A: Members are dedicated to helping the poor and disadvantaged in our area. Members visit Neighbours-in-Need in their homes and help with food and clothing vouchers. We also request beds and furniture from our warehouse which are delivered free of charge. From time to time, we are able to assist people to pay ultility bills. Most imporantly we listen to people when we visit.
Q: How often do you gather?
A: We meet on the 3rd Wednesday of the month at 6:30 pm in Room 006 (or the parish hall if it is free). Members go out on visits in pairs Monday to Friday.
Q: Are there any requirements or restrictions to involvement?
A: There is an application process to become a member, which includes an application form asking for the name and address of three refrences. In addition, there is a criminal record check which the conference pays for. Lastly, there is an interview and a covenent form. All paperwork is then sent to the Central office and then the member is invited to an Orientation session, after which he/she gets a pin and a certificate.
Q: How do I get more information?
A: Barbara Bobb is the contact person and may be reached through the Parish Office by email or 416-926-7110. St. Vincent de Paul also has a direct line at 416-926- 1300 ext. 3468.
Q: I want to be a volunteer, what do I do next?
A: Please pick up a volunteer information package from the parish office. Once the forms in the package are complete, please submit them to the parish office, along with two pieces of government issued identification, in order to complete our screening process.
The following are composites of some of the life experiences of our Neighbours-in-Need (NIN). We have obscured their identities to protect their dignity and to observe strict confidentiality. They are offered as insights in to the people that we serve and support through your generosity.
Sally is fragile. A lifetime of bad luck and tough circumstances caught up with her when her latest partner started to beat her shortly after they hooked up. She escaped twice only to be tracked down and cornered in a situation that left her totally vulnerable. She suffered more abuse only to escape once more, this time to a protective woman’s shelter. Albeit bare bones and very basic, the accommodation behind triple locked doors means that she can finally sleep at night. She has no luxuries. She can barely get necessities. Nonetheless, she expresses enormous gratitude for the little help that we are able to provide. “Without Saint Vincent de Paul, I don’t know what I’d do….”
A $ 50 food voucher goes a long way.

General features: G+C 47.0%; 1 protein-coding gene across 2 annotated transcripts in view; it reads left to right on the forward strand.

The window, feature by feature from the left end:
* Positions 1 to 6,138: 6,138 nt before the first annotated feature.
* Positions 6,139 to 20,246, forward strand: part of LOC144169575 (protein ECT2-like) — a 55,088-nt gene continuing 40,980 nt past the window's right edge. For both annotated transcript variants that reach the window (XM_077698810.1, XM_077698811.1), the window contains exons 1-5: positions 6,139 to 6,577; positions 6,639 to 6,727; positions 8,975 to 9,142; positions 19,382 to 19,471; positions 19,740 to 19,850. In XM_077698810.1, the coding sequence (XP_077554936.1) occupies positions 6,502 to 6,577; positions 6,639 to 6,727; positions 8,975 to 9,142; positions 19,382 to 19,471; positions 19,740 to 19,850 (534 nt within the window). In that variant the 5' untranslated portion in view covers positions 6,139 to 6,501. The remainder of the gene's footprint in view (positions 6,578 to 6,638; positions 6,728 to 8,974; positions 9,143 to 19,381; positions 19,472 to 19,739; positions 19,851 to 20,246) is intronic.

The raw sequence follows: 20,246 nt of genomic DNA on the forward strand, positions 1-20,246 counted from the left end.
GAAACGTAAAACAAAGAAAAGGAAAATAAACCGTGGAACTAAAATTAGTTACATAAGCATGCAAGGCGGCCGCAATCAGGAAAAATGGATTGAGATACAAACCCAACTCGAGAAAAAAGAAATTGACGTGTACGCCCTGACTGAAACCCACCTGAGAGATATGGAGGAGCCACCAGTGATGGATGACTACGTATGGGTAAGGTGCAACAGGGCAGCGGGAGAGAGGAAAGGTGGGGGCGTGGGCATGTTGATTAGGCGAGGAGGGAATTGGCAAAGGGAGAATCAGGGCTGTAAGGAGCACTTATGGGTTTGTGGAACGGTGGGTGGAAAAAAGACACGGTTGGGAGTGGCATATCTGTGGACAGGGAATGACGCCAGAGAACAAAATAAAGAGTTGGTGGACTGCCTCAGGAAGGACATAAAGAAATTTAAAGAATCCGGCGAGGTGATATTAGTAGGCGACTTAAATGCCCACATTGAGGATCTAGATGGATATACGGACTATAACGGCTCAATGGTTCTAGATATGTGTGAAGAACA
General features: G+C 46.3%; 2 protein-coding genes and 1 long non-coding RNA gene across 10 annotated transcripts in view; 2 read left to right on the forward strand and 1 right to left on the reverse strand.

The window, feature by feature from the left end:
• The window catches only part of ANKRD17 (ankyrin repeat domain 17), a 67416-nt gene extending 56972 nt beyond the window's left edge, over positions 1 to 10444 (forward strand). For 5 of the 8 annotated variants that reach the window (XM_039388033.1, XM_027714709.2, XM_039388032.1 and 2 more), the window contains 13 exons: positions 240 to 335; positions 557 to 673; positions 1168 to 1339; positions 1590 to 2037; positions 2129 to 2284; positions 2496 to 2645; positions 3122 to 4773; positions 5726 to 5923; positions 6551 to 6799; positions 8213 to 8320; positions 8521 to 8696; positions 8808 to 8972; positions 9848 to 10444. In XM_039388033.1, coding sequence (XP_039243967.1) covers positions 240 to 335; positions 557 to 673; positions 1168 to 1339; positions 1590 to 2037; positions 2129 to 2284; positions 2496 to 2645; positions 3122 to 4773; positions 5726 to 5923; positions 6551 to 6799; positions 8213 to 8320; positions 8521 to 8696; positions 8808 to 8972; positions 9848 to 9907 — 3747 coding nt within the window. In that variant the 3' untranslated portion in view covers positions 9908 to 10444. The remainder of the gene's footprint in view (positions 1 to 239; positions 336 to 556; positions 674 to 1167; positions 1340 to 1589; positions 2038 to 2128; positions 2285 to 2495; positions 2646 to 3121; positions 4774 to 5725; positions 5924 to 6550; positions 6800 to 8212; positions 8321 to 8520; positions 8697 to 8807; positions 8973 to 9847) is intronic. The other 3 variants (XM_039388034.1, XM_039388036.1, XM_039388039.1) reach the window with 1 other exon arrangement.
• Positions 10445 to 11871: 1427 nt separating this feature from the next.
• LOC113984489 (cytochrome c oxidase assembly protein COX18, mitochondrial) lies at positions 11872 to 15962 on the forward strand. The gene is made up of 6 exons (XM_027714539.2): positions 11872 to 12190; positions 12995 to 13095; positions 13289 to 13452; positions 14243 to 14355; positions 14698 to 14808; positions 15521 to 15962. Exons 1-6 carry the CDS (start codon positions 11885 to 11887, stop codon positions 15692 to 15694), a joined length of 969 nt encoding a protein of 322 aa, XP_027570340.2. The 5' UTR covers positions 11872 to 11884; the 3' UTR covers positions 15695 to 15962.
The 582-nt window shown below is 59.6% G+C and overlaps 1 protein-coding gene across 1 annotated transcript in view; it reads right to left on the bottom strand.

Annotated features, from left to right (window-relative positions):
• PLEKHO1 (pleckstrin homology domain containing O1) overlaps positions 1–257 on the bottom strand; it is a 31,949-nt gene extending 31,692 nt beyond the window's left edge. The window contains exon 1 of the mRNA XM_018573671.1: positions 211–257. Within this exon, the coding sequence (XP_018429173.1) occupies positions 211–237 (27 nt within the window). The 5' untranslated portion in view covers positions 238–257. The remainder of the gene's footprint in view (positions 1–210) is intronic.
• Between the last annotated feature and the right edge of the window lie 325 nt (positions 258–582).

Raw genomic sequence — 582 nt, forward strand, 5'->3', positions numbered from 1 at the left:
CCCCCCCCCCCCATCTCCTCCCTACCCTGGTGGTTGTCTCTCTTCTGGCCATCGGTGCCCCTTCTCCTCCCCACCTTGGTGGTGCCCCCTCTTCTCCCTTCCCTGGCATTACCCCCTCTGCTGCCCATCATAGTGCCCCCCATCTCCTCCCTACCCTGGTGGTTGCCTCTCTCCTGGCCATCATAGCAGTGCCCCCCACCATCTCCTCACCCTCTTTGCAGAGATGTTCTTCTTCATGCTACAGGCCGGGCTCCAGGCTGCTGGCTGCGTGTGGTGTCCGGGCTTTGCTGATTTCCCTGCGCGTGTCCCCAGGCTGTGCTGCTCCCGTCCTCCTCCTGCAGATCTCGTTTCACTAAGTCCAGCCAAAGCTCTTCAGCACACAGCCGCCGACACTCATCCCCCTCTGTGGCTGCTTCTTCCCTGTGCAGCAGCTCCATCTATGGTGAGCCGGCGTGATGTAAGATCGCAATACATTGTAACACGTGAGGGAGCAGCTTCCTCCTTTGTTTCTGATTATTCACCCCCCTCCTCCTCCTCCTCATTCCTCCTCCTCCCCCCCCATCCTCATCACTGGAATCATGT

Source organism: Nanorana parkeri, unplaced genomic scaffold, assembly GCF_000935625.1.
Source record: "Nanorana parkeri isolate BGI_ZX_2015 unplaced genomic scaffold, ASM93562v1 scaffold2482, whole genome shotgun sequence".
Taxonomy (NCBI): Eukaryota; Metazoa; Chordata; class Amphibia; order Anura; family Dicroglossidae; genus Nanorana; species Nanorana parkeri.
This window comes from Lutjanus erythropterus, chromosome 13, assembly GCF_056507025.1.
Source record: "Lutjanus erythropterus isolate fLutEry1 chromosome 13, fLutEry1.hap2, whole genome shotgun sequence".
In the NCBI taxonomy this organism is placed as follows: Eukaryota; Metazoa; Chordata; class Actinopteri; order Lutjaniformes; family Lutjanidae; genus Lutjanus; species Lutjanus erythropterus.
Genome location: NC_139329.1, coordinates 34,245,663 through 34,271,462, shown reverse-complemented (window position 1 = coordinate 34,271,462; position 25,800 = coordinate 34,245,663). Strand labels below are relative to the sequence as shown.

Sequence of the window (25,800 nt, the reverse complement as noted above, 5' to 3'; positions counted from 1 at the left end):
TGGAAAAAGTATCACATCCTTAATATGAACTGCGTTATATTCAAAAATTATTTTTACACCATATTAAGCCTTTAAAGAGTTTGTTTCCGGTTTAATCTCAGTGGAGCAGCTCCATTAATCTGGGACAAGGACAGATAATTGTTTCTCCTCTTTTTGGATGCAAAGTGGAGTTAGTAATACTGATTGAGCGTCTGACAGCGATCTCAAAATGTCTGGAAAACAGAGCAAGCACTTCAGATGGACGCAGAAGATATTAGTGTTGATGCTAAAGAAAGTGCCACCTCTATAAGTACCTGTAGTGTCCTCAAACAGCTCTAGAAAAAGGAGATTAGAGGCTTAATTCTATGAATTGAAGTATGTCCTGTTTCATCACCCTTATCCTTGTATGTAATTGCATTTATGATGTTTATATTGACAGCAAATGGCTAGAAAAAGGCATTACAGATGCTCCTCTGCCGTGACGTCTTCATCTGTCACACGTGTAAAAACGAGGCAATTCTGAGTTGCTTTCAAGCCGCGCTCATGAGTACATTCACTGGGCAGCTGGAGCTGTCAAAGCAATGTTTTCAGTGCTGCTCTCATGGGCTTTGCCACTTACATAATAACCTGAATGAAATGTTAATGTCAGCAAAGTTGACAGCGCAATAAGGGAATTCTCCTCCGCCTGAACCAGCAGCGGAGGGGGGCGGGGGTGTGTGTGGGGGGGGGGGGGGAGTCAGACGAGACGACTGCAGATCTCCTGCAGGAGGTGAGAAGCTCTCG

Nick has health problems. Diagnosed with diabetes four years ago, and buffeted by several unrelated ailments, Nick’s sight has deteriorated, and his physical abilities have declined to the point where he can barely hold down a pencil, much less a job. He lives in community housing where he gets shelter for nominal rent but there is little leftover for the drugs and food that he needs. He has no family. He struggles to get by. He knows that his prospects are limited. He is ever so grateful for the little bit of solace that we are able to provide.
Sometimes a chat and a food voucher go a long way.
Loxley is a recovering drug addict. His dependency led him to a life of petty crime and jail time with just enough time in between to father a now 4-year-old daughter. Now determined to get his life going in a better direction, he is trying to hold down 3 part-time and contract jobs, 2 of which he had to do for free to prove that he was trustworthy. He is barely scraping by, and trying his best to save up enough money to see his daughter who lives outside the city with her mother. He has hope and is determined to do better. The little that we are able to offer him helps him to believe that someone cares.
A $ 50 food voucher goes a long way.
When I first arrived at St. Basil’s, I had the impression I imagine most people have: that St. Basil’s exists in an affluent part of the city. In many ways this is true, but I have been shocked at the level of poverty which exists alongside such wealth.
The members of SVDP are unsung heroes who live out the Gospel with great courage and compassion. They go out in twos and threes to meet people where they are at; and their efforts are tireless! I realize not everyone can do what they do; but we all have a responsibility to help our neighbours in need.
If you are not able to volunteer, then I want to encourage you to offer some financial assistance. Donations are made directly to SVDP at the same address as the parish. As you can tell by these testimonials, even a small amount brings a great deal of comfort.
Last year, because of your generosity, the St. Basil’s Conference of the Saint Vincent de Paul Society made 1301 individual visits to NIN homes, distributing $ 69,292 in food, beds, furniture and clothing aid, and extraordinary help such as emergency dental work and prescription drug support. Conversations are free, engaging and often provide real reciprocal value. Within our parish boundaries, in a parish as wealthy as ours, the need is all around us. We have nearly no administrative costs, except postage to pay our suppliers and to issue tax receipts. 99.5% of every dollar donated is distributed. We are all volunteers and we can’t thank you enough for your support.